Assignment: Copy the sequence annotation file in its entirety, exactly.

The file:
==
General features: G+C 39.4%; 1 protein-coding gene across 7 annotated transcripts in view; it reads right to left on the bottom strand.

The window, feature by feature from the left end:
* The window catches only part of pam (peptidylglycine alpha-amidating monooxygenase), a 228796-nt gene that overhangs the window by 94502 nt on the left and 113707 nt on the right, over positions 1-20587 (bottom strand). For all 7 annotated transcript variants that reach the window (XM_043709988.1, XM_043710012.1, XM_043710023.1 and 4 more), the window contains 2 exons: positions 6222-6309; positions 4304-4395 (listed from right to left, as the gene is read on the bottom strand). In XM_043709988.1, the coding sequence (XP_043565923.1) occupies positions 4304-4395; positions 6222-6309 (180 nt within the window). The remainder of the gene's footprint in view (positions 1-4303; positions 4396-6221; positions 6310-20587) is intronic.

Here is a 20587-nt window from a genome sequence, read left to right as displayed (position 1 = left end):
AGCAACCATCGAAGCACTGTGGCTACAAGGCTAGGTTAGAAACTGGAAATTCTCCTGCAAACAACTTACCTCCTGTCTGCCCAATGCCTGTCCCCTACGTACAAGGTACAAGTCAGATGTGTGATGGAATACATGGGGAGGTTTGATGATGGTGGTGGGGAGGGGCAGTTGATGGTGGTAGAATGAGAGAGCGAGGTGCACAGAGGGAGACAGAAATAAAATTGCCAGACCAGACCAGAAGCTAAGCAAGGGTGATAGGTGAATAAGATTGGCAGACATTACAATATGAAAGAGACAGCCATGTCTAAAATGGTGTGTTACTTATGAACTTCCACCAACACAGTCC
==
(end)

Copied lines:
General features: G+C 39.4%; 1 protein-coding gene across 7 annotated transcripts in view; it reads right to left on the bottom strand.

The window, feature by feature from the left end:
* The window catches only part of pam (peptidylglycine alpha-amidating monooxygenase), a 228796-nt gene that overhangs the window by 94502 nt on the left and 113707 nt on the right, over positions 1-20587 (bottom strand). For all 7 annotated transcript variants that reach the window (XM_043709988.1, XM_043710012.1, XM_043710023.1 and 4 more), the window contains 2 exons: positions 6222-6309; positions 4304-4395 (listed from right to left, as the gene is read on the bottom strand). In XM_043709988.1, the coding sequence (XP_043565923.1) occupies positions 4304-4395; positions 6222-6309 (180 nt within the window). The remainder of the gene's footprint in view (positions 1-4303; positions 4396-6221; positions 6310-20587) is intronic.

Here is a 20587-nt window from a genome sequence, read left to right as displayed (position 1 = left end):
AGCAACCATCGAAGCACTGTGGCTACAAGGCTAGGTTAGAAACTGGAAATTCTCCTGCAAACAACTTACCTCCTGTCTGCCCAATGCCTGTCCCCTACGTACAAGGTACAAGTCAGATGTGTGATGGAATACATGGGGAGGTTTGATGATGGTGGTGGGGAGGGGCAGTTGATGGTGGTAGAATGAGAGAGCGAGGTGCACAGAGGGAGACAGAAATAAAATTGCCAGACCAGACCAGAAGCTAAGCAAGGGTGATAGGTGAATAAGATTGGCAGACATTACAATATGAAAGAGACAGCCATGTCTAAAATGGTGTGTTACTTATGAACTTCCACCAACACAGTCC